• Start slowly – Don't give your volunteers a huge task straight away. Ease them into the routine, and give them lots of feedback as they work.
  • Recognize their contribution – You can't reward your volunteers with financial compensation, but it's still important to recognize their efforts. Be creative! Say thank you, give awards for service, or praise them in your organization's newsletter or the local newspaper. When people feel appreciated, they're more likely to put more effort into their tasks and to continue volunteering.
  • Be respectful – If you're in charge of both paid staff and volunteers, make sure the volunteers don't feel left out or unimportant. It's easy for paid staff to think of others as ‘just volunteers,' but treating volunteers equally is vital if you want them to stay. If you have meetings, holiday parties, or staff recognitions, include your volunteers.
  • Set goals – If appropriate, set objectives for your volunteers. Give them goals to work toward, and hold them accountable for the results.
  • Provide mentors, if possible – A mentor could be you, another manager, or a senior team member. Mentoring is a great way to help your volunteers learn and grow, and it can strengthen the bond between them and your organization.
  • Give them time off – Burnout can be a problem with volunteers, so be sure that your volunteers take some time off. Yes, they're probably passionate about what they're doing, but make sure they take breaks and vacations. This will help them stay around for the long term.
  • Have regular performance reviews – Set a schedule, perhaps every month or every quarter. Let the volunteers know how they're doing, and how they might improve.
  • Coordinate tasks with paid staff – Make sure that volunteer tasks complement the work done by your paid team. You don't want your paid staff to worry about their job security.

Key Points

Managing volunteers has a different set of challenges from managing paid staff. However, by choosing volunteers carefully, and matching the right people with the right positions, you can reduce the likelihood of problems.

Recognize the efforts of your volunteers, especially if you also manage paid staff. Volunteers sometimes feel less appreciated than paid team members, so include volunteers in meetings and social activities to show that you value their involvement.

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Comments (3)
  • Over a month ago Midgie wrote
    Hi Yann,
    You highlight a good point in that there has to be a bond between the volunteer and the aim of the organization ... or why else would they want to volunteer their time. Then, if that bond breakdown or no longer exists, then it is time to move on.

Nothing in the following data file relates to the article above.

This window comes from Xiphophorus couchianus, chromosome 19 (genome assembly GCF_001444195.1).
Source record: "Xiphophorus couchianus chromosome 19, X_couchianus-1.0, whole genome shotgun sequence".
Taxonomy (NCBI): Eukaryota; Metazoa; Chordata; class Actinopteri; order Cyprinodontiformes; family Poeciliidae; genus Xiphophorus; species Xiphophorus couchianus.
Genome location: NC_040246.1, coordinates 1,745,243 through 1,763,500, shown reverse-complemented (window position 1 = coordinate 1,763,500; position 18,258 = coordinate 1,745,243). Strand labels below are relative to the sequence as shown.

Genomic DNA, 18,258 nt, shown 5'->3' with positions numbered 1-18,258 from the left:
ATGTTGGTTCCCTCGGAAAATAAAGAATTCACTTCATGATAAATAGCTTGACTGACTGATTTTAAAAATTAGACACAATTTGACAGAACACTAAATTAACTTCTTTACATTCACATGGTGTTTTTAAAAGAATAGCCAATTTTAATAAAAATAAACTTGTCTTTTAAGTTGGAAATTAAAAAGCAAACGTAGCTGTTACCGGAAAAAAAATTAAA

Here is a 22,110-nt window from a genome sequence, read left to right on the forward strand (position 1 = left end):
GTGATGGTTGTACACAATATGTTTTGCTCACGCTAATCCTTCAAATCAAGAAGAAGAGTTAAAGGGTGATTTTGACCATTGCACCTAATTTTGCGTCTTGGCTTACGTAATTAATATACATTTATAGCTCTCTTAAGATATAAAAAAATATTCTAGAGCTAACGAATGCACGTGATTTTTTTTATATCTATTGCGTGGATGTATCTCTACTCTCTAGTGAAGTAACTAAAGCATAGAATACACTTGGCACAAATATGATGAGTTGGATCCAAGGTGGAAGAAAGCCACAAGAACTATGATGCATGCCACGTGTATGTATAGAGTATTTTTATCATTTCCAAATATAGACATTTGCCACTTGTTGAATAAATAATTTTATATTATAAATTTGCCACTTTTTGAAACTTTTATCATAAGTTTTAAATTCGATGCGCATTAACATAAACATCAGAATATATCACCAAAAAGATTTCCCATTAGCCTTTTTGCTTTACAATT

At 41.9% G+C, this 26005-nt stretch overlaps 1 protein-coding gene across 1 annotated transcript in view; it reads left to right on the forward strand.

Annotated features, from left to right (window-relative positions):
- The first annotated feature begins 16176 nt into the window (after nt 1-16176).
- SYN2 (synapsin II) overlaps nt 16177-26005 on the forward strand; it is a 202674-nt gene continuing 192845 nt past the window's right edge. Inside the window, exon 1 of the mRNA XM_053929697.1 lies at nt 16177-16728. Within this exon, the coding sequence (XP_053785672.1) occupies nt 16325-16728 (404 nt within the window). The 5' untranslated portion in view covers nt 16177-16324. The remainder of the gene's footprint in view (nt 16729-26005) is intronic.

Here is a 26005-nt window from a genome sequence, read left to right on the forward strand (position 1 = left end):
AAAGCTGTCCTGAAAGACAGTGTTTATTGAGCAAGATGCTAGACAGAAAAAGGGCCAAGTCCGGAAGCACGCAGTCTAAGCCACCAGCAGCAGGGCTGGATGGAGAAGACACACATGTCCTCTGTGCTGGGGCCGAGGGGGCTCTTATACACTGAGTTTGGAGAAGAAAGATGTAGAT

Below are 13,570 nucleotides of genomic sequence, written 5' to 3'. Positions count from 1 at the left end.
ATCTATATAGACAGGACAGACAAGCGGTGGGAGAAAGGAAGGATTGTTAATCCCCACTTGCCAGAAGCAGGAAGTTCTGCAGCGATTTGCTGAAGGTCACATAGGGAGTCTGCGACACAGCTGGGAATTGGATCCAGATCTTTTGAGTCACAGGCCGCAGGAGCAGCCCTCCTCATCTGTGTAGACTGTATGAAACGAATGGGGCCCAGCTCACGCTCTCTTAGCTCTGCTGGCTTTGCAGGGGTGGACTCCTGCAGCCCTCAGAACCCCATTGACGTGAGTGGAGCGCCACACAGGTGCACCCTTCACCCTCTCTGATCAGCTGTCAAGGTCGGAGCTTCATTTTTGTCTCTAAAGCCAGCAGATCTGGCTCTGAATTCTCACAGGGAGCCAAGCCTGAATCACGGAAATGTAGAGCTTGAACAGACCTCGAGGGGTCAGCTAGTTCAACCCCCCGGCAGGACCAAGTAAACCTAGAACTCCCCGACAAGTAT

Many charities that I've come across tend to be so grateful they have the volunteers, that they do not think in terms of managing them as they would an employee in a private enterprise. So, this is something that charities could benefit more of ... to manage their volunteers like employees and when things are no longer working out, then it is time to move on!

    Midgie
  • Over a month ago yann wrote
    The article provides a good all-round set of practical tips. As a trustee on the board of a small charity, I'd make an additional remark. Non-profit organisations often have simpler and frankly more compelling missions than commercial entities. They're not for profit, so they have to stand for something else, and that something else is usually a lot more understandable by the public than the vision/mission of corporations. The mission statement of a non-profit organisation will usually create an emotional bond that is a lot easier for the leader to detect (or not) in the volunteer. Sensing and assessing the strength of this emotional bond is a key for recruitment and on-going management of volunteers. Ultimately, when you sense that the emotional bond is no longer as strong as it used to be, it's time to let go. One has to accept that a volunteering job is a step - that can be long or short - in the personal journey of the individual.

    Yann
  • Over a month ago smaxwell wrote
    Wonderful and timely article as I have to manage volunteers at work and could use some direction in how to structure their experience and keep them committed. Given that I am a new employee (nearing the end of my third month), it can be a challenge managing others and showing them the ropes while I am still getting accustomed to my new job. Thankfully the volunteers I work with are generally committed and excited about the organization and the work they are given, we are close in age, and have bonded quickly.